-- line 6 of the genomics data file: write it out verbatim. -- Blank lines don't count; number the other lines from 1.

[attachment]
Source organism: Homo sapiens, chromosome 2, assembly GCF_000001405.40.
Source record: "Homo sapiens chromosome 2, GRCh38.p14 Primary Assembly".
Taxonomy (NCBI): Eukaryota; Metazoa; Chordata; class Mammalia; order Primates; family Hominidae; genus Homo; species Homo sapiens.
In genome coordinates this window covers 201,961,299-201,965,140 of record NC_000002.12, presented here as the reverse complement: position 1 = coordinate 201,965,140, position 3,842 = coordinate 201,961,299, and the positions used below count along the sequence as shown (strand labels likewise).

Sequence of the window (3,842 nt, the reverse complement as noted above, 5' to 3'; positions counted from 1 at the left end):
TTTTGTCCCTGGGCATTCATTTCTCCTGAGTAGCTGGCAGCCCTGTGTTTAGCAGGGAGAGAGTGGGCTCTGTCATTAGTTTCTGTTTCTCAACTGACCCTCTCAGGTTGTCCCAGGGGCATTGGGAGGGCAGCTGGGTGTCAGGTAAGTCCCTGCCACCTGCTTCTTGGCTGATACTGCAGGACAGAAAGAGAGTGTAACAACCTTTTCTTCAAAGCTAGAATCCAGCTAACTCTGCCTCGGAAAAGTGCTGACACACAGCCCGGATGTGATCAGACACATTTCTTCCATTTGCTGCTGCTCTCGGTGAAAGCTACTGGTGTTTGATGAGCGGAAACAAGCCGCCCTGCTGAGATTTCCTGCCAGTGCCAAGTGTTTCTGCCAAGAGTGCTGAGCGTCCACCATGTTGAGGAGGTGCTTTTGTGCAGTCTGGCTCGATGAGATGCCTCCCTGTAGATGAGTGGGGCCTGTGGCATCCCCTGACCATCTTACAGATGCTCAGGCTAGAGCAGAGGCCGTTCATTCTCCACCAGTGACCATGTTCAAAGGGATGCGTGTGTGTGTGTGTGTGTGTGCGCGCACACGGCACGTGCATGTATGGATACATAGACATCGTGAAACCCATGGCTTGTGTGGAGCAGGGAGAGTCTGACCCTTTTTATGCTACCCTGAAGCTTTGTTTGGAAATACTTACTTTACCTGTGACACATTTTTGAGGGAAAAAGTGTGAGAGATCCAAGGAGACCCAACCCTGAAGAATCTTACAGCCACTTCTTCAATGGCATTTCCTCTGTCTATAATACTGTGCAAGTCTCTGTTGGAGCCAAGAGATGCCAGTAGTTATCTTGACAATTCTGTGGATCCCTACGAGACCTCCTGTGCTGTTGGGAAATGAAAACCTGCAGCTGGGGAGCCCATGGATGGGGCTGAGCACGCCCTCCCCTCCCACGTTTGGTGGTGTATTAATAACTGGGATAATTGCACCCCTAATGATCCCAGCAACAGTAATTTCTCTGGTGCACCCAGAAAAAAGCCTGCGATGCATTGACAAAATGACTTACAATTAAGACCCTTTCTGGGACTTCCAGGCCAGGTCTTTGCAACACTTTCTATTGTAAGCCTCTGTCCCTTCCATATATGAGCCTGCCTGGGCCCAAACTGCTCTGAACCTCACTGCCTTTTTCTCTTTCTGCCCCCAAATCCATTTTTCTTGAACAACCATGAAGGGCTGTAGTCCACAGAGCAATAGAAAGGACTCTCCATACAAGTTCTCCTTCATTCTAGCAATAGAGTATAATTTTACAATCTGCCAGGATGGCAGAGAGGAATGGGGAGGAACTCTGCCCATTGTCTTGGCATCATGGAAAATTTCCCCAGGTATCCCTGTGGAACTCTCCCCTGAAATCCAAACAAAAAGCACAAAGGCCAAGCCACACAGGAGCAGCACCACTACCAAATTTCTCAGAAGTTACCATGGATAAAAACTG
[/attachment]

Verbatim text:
TTTTGTCCCTGGGCATTCATTTCTCCTGAGTAGCTGGCAGCCCTGTGTTTAGCAGGGAGAGAGTGGGCTCTGTCATTAGTTTCTGTTTCTCAACTGACCCTCTCAGGTTGTCCCAGGGGCATTGGGAGGGCAGCTGGGTGTCAGGTAAGTCCCTGCCACCTGCTTCTTGGCTGATACTGCAGGACAGAAAGAGAGTGTAACAACCTTTTCTTCAAAGCTAGAATCCAGCTAACTCTGCCTCGGAAAAGTGCTGACACACAGCCCGGATGTGATCAGACACATTTCTTCCATTTGCTGCTGCTCTCGGTGAAAGCTACTGGTGTTTGATGAGCGGAAACAAGCCGCCCTGCTGAGATTTCCTGCCAGTGCCAAGTGTTTCTGCCAAGAGTGCTGAGCGTCCACCATGTTGAGGAGGTGCTTTTGTGCAGTCTGGCTCGATGAGATGCCTCCCTGTAGATGAGTGGGGCCTGTGGCATCCCCTGACCATCTTACAGATGCTCAGGCTAGAGCAGAGGCCGTTCATTCTCCACCAGTGACCATGTTCAAAGGGATGCGTGTGTGTGTGTGTGTGTGTGCGCGCACACGGCACGTGCATGTATGGATACATAGACATCGTGAAACCCATGGCTTGTGTGGAGCAGGGAGAGTCTGACCCTTTTTATGCTACCCTGAAGCTTTGTTTGGAAATACTTACTTTACCTGTGACACATTTTTGAGGGAAAAAGTGTGAGAGATCCAAGGAGACCCAACCCTGAAGAATCTTACAGCCACTTCTTCAATGGCATTTCCTCTGTCTATAATACTGTGCAAGTCTCTGTTGGAGCCAAGAGATGCCAGTAGTTATCTTGACAATTCTGTGGATCCCTACGAGACCTCCTGTGCTGTTGGGAAATGAAAACCTGCAGCTGGGGAGCCCATGGATGGGGCTGAGCACGCCCTCCCCTCCCACGTTTGGTGGTGTATTAATAACTGGGATAATTGCACCCCTAATGATCCCAGCAACAGTAATTTCTCTGGTGCACCCAGAAAAAAGCCTGCGATGCATTGACAAAATGACTTACAATTAAGACCCTTTCTGGGACTTCCAGGCCAGGTCTTTGCAACACTTTCTATTGTAAGCCTCTGTCCCTTCCATATATGAGCCTGCCTGGGCCCAAACTGCTCTGAACCTCACTGCCTTTTTCTCTTTCTGCCCCCAAATCCATTTTTCTTGAACAACCATGAAGGGCTGTAGTCCACAGAGCAATAGAAAGGACTCTCCATACAAGTTCTCCTTCATTCTAGCAATAGAGTATAATTTTACAATCTGCCAGGATGGCAGAGAGGAATGGGGAGGAACTCTGCCCATTGTCTTGGCATCATGGAAAATTTCCCCAGGTATCCCTGTGGAACTCTCCCCTGAAATCCAAACAAAAAGCACAAAGGCCAAGCCACACAGGAGCAGCACCACTACCAAATTTCTCAGAAGTTACCATGGATAAAAACTG